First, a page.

There will be no long, dark hallways lined on either side with tall lockers, and no enormous cafeteria to get lost in during the lunch hour.  The seven learning communities (four on the second level, three on the first) consist of open, flexible spaces where students can study, relax and eat lunch without traveling to a separate area of the school.  Rather than teacher-owned classrooms, faculty will share collaboration suites within each community.

In the administrative suites that overlook the main commons, Aalderink said, the space has been opened up as much as possible in order to create a sense of transparency, but with a mind to security and privacy.

“We wanted to create open, inviting spaces within the suite so that everyone is encouraged to come in,” he said. “Outside of all the offices are meeting places equipped with technology so that you can pull up presentations. It’s all easy to get to — there is no separation with walls and doors.”

Board of Education President Ingrid Day noted that the administrative suite is a “very good example” of what has come out of countless meetings with faculty and staff on the school’s new layout.

“Everything here has a purpose. It’s dedicated to the staff and the needs of the students as we go forward, and every space has been accounted for and reviewed,” she said. “This is the best example, but you’ll see it repeated again and again in the learning communities and special education, right down to individuals and part-time people.”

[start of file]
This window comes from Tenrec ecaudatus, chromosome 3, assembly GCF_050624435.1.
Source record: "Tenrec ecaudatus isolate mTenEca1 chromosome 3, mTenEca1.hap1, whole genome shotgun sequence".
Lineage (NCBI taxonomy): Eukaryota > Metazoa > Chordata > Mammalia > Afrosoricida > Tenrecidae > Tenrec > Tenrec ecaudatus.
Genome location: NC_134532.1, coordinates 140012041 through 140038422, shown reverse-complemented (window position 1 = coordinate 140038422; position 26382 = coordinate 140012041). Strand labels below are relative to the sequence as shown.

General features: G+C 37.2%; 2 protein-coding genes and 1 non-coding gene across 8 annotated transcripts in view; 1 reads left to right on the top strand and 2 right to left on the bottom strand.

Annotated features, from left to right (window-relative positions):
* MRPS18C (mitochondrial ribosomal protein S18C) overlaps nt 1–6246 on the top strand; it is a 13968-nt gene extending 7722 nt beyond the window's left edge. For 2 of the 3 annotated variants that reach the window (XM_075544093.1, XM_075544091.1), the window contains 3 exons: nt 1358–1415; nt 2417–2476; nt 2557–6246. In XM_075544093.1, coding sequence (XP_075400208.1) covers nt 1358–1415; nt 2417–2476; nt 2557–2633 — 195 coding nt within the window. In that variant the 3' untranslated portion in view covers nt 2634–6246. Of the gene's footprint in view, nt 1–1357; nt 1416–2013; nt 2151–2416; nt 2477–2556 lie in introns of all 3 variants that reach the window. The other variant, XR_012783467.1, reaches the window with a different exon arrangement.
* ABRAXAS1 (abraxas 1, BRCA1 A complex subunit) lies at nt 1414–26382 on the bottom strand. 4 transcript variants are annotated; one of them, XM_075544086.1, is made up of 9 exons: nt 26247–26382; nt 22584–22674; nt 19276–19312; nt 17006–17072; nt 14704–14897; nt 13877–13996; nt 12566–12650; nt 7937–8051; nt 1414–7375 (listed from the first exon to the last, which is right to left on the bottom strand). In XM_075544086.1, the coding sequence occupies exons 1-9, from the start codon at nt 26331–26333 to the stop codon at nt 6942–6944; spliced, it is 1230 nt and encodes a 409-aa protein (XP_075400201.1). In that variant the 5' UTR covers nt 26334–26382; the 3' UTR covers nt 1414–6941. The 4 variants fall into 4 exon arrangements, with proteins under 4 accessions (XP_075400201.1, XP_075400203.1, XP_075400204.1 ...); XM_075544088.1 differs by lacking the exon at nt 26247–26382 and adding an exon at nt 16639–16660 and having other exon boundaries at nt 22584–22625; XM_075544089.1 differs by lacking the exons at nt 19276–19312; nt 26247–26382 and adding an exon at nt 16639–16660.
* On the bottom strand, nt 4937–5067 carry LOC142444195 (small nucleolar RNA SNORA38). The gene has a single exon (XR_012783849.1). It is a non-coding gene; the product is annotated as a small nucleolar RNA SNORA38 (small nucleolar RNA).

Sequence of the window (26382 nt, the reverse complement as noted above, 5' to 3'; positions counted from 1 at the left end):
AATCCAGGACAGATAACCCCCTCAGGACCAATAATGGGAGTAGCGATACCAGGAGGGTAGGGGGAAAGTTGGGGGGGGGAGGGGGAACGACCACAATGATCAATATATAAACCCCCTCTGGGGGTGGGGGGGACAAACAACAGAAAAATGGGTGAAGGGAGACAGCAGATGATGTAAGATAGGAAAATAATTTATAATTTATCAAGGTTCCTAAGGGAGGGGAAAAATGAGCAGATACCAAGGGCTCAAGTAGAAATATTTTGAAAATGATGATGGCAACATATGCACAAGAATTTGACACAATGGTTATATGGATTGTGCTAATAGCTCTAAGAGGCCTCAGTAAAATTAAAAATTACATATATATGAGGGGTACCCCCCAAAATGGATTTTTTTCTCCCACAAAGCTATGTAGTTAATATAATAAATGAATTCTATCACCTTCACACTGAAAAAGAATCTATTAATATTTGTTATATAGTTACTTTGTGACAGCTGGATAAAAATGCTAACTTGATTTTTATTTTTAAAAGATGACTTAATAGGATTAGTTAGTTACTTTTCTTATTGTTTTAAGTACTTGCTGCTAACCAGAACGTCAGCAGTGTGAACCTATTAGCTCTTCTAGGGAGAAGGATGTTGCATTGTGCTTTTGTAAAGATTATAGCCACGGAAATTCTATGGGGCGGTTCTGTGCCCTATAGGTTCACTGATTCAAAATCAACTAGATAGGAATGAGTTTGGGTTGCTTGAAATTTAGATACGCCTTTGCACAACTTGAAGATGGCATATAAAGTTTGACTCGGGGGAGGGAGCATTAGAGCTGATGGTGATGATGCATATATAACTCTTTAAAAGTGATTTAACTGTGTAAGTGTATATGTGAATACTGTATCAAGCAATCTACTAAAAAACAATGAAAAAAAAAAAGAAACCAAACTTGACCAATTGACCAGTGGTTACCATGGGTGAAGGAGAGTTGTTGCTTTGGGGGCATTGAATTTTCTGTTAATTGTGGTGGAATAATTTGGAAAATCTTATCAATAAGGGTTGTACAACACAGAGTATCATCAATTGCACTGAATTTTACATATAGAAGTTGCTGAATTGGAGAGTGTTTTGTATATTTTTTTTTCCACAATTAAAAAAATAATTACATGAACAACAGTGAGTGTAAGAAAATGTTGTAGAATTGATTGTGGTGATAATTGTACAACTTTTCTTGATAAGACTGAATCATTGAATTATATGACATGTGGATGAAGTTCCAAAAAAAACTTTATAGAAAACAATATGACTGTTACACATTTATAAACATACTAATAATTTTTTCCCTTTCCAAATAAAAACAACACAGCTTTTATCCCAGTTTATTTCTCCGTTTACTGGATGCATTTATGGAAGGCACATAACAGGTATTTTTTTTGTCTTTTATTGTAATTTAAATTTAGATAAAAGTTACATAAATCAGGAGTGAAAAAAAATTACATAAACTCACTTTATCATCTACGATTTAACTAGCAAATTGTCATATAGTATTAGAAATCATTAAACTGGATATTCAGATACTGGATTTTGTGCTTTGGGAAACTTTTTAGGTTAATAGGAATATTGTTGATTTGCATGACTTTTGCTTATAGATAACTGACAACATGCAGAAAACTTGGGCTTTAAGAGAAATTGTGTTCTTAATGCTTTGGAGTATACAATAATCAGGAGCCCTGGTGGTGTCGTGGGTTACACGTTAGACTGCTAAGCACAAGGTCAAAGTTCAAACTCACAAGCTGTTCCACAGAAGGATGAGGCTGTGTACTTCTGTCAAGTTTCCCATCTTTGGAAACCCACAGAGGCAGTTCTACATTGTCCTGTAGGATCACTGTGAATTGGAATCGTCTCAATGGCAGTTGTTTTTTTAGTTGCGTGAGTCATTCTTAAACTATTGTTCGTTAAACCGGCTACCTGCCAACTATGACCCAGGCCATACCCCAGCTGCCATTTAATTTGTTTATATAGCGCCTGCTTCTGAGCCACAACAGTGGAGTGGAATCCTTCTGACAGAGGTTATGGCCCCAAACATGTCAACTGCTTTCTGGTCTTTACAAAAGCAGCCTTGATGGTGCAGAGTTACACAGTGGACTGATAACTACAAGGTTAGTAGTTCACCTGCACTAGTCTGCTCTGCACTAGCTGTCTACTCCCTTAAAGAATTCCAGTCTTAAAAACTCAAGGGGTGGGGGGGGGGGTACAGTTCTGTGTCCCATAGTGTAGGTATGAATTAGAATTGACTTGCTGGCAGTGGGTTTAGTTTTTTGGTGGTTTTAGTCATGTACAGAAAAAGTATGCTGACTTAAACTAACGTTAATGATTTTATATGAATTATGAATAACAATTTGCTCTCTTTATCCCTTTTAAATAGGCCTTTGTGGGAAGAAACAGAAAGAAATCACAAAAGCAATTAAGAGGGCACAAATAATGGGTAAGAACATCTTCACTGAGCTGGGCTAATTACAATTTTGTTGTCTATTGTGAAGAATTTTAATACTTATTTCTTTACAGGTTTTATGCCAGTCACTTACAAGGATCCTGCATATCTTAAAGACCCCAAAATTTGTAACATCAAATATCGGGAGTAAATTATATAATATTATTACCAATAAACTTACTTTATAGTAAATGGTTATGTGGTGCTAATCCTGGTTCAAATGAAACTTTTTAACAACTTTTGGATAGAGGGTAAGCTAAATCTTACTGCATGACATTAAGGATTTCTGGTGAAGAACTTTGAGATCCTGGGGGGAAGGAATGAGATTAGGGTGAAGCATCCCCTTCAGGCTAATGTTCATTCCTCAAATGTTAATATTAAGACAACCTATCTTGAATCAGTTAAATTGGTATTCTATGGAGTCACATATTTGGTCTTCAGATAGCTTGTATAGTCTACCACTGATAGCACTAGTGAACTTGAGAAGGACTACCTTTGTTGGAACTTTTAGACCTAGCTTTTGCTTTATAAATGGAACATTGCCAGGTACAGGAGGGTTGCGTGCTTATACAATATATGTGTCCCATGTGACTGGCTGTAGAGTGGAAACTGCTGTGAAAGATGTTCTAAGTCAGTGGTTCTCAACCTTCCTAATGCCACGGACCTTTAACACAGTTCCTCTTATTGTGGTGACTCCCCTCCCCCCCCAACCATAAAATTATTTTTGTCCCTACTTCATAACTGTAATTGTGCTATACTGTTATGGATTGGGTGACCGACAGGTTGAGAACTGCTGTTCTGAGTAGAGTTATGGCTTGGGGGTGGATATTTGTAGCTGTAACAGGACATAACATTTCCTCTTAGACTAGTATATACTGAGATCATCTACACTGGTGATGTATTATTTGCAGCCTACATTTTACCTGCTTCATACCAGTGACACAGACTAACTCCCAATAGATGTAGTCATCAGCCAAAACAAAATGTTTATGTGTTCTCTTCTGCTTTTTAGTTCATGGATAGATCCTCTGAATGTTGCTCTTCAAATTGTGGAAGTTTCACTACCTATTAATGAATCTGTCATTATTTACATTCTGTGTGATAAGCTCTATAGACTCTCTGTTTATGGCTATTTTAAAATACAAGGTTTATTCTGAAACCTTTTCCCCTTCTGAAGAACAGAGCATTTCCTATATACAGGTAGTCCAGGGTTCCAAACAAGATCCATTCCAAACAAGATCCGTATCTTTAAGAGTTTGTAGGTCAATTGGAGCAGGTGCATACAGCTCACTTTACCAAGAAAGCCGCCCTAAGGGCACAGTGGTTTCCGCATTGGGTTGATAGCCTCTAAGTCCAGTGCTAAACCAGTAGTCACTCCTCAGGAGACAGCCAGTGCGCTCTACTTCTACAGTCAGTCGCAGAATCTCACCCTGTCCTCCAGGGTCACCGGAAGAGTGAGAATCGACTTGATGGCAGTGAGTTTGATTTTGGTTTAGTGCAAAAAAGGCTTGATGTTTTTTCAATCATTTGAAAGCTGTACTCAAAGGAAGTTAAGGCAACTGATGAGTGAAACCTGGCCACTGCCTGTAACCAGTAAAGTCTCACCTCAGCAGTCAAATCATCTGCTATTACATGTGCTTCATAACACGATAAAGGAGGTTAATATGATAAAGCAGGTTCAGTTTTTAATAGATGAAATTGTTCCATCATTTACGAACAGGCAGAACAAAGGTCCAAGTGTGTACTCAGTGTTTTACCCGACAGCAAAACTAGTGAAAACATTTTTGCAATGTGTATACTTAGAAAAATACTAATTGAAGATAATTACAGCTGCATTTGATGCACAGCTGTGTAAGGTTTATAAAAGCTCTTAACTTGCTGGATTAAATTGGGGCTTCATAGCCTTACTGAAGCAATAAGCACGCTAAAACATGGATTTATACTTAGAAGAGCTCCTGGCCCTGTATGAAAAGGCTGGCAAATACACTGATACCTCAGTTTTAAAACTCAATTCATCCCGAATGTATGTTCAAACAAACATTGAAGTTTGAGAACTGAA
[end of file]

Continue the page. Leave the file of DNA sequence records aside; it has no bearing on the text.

Day said while the initial occupancy of BHHS will be around 1,650 students, “it can go up to 1,850 without complications.”

“Our numbers are still dead-on for when the building opens,” she said.

Although there is “distributed dining” throughout the building, a main serving area will be housed in a commons area off of the first level’s “Main Street”, complete with a kitchen that supports all district functions, catering and food prep.

“This is a high-volume space, with the auditorium to the right and the learning communities to the south. A tiered amphitheatre backs up in the second floor of the library.  It’s all durable surfaces, with good acoustic control and the inviting feel of the wood ceilings and the four very large skylights,” Aalderink said.